Spies slows, wins crown


Haga fast in defeat

After 13 events and 26 races, Yamaha’s Ben Spies and Ducati’s Noriyuki Haga came into the last WSB race at the wonderful new Portimao track in Portugal’s Algarve virtually tied. With only 10 points between them, both riders had little choice but to go for the double win. Haga’s been racing in WSB since 1996 (regularly since 1998 with two years off in Moto GP) while 2009 is Spies’s first season, so there was a bit of a veteran/rookie thing happening (not that Spies, who’s beaten Mat Mladin to three AMA titles, is exactly a "rookie").

This year looked to be Haga’s before the season started, with his move to the dominant factory Xerox Ducati team, but Spies and the Italian-based Yamaha team were a shock to everyone, scoring half the season’s victories and 11 of 14 pole positions. Only Haga’s early-season perseverance in collecting points behind Spies’s victories kept them close, as Spies tended to either win or suffer a DNF via mechanical issues or a crash.

Haga had the bad luck to come down with ‘flu before the race weekend; whether that caused his poor qualifying result or not he only managed to get onto the third row of the grid, while Spies was on pole. In race one, Spies did his patented flag-to-flag act; while he never disappeared, he collected and kept a solid lead once he put Max Biaggi and his Aprilia in their place. Biaggi was on a winning pace in both races, but kept having apparent front-end issues and running wide when he got close to the front.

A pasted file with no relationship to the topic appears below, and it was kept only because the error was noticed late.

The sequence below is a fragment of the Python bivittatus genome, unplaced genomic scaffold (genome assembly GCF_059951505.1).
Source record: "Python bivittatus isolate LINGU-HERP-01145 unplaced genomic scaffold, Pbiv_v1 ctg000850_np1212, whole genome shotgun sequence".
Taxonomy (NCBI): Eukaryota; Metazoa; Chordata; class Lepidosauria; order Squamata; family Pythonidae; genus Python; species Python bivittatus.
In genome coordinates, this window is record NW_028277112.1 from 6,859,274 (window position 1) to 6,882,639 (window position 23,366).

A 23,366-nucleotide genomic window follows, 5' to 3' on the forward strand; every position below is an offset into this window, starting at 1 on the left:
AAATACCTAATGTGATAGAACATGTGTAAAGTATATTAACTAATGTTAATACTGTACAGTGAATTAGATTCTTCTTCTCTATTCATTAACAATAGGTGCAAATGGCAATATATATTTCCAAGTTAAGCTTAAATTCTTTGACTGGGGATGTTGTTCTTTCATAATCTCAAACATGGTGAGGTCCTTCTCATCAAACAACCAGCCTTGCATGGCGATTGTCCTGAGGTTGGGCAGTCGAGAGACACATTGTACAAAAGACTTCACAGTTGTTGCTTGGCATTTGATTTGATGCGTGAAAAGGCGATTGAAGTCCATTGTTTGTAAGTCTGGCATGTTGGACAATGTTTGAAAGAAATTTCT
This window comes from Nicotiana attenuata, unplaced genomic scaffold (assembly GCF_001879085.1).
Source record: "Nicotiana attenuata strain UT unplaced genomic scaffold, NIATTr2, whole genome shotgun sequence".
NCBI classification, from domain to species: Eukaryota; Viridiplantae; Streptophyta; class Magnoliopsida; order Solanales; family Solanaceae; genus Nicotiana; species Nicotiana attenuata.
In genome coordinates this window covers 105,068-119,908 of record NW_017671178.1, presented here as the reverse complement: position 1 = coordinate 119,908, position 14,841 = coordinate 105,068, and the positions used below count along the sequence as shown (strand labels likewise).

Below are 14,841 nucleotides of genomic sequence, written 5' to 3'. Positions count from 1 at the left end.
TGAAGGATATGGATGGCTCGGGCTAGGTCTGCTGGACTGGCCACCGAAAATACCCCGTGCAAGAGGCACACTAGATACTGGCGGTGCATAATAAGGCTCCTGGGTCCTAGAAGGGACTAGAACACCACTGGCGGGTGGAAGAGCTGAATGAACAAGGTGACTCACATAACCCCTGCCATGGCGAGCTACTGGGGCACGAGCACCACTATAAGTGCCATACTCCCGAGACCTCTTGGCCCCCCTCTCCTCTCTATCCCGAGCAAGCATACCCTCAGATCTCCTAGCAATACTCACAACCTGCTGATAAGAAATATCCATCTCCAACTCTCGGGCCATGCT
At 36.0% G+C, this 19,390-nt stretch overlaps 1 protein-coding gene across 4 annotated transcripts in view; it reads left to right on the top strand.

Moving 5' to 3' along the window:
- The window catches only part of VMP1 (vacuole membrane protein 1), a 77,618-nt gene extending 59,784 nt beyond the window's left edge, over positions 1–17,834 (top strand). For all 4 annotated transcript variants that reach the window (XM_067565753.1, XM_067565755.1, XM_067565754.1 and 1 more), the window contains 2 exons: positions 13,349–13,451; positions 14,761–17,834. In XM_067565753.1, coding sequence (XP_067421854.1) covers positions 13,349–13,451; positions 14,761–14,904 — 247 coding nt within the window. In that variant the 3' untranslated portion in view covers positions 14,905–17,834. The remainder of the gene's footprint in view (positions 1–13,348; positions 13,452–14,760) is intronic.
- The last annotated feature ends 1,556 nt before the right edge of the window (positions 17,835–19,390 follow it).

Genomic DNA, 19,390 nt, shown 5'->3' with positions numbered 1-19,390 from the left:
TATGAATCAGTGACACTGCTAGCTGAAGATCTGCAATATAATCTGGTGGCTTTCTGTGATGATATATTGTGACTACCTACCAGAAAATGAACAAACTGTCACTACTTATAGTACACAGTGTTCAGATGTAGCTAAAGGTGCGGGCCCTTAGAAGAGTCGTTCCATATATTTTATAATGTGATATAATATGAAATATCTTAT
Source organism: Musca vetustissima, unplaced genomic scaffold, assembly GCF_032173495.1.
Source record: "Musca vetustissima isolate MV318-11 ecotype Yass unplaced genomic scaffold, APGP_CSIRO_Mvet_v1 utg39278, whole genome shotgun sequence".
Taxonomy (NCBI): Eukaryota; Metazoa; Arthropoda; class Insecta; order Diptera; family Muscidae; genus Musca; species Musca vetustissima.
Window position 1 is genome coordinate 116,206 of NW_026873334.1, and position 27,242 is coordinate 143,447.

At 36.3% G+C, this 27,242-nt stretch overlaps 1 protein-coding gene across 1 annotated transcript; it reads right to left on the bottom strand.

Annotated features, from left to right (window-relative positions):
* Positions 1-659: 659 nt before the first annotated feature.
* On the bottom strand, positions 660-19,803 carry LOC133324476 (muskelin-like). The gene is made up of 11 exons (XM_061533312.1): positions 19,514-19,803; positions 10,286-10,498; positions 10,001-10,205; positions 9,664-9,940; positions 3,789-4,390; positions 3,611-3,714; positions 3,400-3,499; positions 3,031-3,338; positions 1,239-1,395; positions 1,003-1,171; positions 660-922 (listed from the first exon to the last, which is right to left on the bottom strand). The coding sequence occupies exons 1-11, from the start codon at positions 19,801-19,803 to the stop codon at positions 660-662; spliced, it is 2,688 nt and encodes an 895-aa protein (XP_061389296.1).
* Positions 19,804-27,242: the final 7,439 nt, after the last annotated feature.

WSB champion Ben Spies

Meanwhile, Haga started a charge from his 10th-place grid spot, but crashed at about 1/3 distance, losing the front in the slowest corner on the track. He said later that he’d chosen a hard front, which didn’t come in as he’d hoped.

The second race was a serious dog-fight, one of the best races of the year. Sterilgarda Ducati’s Shane Byrne (who’s still looking for a ride for 2010) got a superb start and led much of the race, encountering a serious battle with HannSpree Ten Kate Honda rider Jonathan Rea, Biaggi, and later the two Xerox Ducatis of Haga and Michel Fabrizio. Meanwhile, Spies drifted back; while never that far out of touch he never looked like a threat for the lead and hovered in fifth, occasionally sixth. He said later he was deliberately taking it easy, knowing that would be enough for the title.

The last lap was pretty spectacular, with Fabrizio on Rea’s tail and Haga suddenly coming out of nowhere; Rea ran wide, and both Ducatis got through two corners before the flag. Fabrizio might have been expected to let Haga through, but there’s no way he could have known he was there, things happened so quickly between the pass and the flag. Even if he had, Spies would still have taken the title by one point, instead of the six point lead he finished with.

The series will look quite different next year. Spies will be gone to Moto GP, trading places on the Monster Tech 3 squad with James Toseland, Aprilia will likely be canning Shinya Nakano for 2009 British superbike champ Leon Camier (who rode extremely well to two top 10 places this weekend), Tom Sykes will be leaving the Yamaha team to be replaced by Cal Crutchlow (the new world 600 champion), Chris Vermeulen will be back in WSB with the Paul Bird Kawasaki team, Leon Haslam will be with the Alstare Suzuki team with Sylvain Guintoli, Carlos Checa is being dumped from the Ten Kate team … more as we hear it.

Final WSB Standings:

1. Ben Spies, USA, Sterilgarda Yamaha, 462 points; 2. Noriyuki Haga, Japan, Xerox Ducati, 456; 3. Michel Fabrizio, Italy, Xerox Ducati, 382; 4. Max Biaggi, Aprilia, 319; 5. Jonathon Rea, Ireland, HannSpree Ten Kate Honda, 315; 6. Leon Haslam, U.K., Stiggy Honda, 241; 7. Carlos Checa, Spain, HannSpree Ten Kate Honda, 209; 8. Shane Byrne, U.K. Sterilgarda Ducati, 192; 9. Tom Sykes, Sterilgarda Yamaha, 176; 10. Jakub Smrz, Czech Republic, Guandalini Ducati, 169.

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